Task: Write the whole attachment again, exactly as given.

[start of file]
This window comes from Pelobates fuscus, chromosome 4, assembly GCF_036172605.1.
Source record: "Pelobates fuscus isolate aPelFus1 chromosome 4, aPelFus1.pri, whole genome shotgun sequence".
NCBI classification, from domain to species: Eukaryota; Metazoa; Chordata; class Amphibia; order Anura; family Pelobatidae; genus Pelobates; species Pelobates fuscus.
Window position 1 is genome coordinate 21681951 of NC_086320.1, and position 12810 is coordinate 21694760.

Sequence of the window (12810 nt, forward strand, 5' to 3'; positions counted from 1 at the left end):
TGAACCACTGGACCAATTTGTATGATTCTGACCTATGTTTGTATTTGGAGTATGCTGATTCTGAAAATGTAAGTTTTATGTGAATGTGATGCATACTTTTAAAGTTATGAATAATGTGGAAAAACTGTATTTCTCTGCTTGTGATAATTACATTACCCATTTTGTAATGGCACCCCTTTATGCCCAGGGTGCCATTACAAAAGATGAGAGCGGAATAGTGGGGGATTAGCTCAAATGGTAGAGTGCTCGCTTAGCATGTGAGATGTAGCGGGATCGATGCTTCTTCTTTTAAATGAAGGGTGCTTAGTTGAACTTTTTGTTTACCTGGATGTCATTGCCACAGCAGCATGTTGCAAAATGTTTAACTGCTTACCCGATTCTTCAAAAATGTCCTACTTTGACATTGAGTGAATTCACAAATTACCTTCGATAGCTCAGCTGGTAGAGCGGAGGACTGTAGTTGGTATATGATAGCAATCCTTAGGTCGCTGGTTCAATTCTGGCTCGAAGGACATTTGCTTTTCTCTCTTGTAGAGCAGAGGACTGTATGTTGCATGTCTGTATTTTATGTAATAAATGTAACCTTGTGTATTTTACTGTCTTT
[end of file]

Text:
This window comes from Pelobates fuscus, chromosome 4, assembly GCF_036172605.1.
Source record: "Pelobates fuscus isolate aPelFus1 chromosome 4, aPelFus1.pri, whole genome shotgun sequence".
NCBI classification, from domain to species: Eukaryota; Metazoa; Chordata; class Amphibia; order Anura; family Pelobatidae; genus Pelobates; species Pelobates fuscus.
Window position 1 is genome coordinate 21681951 of NC_086320.1, and position 12810 is coordinate 21694760.

Sequence of the window (12810 nt, forward strand, 5' to 3'; positions counted from 1 at the left end):
TGAACCACTGGACCAATTTGTATGATTCTGACCTATGTTTGTATTTGGAGTATGCTGATTCTGAAAATGTAAGTTTTATGTGAATGTGATGCATACTTTTAAAGTTATGAATAATGTGGAAAAACTGTATTTCTCTGCTTGTGATAATTACATTACCCATTTTGTAATGGCACCCCTTTATGCCCAGGGTGCCATTACAAAAGATGAGAGCGGAATAGTGGGGGATTAGCTCAAATGGTAGAGTGCTCGCTTAGCATGTGAGATGTAGCGGGATCGATGCTTCTTCTTTTAAATGAAGGGTGCTTAGTTGAACTTTTTGTTTACCTGGATGTCATTGCCACAGCAGCATGTTGCAAAATGTTTAACTGCTTACCCGATTCTTCAAAAATGTCCTACTTTGACATTGAGTGAATTCACAAATTACCTTCGATAGCTCAGCTGGTAGAGCGGAGGACTGTAGTTGGTATATGATAGCAATCCTTAGGTCGCTGGTTCAATTCTGGCTCGAAGGACATTTGCTTTTCTCTCTTGTAGAGCAGAGGACTGTATGTTGCATGTCTGTATTTTATGTAATAAATGTAACCTTGTGTATTTTACTGTCTTT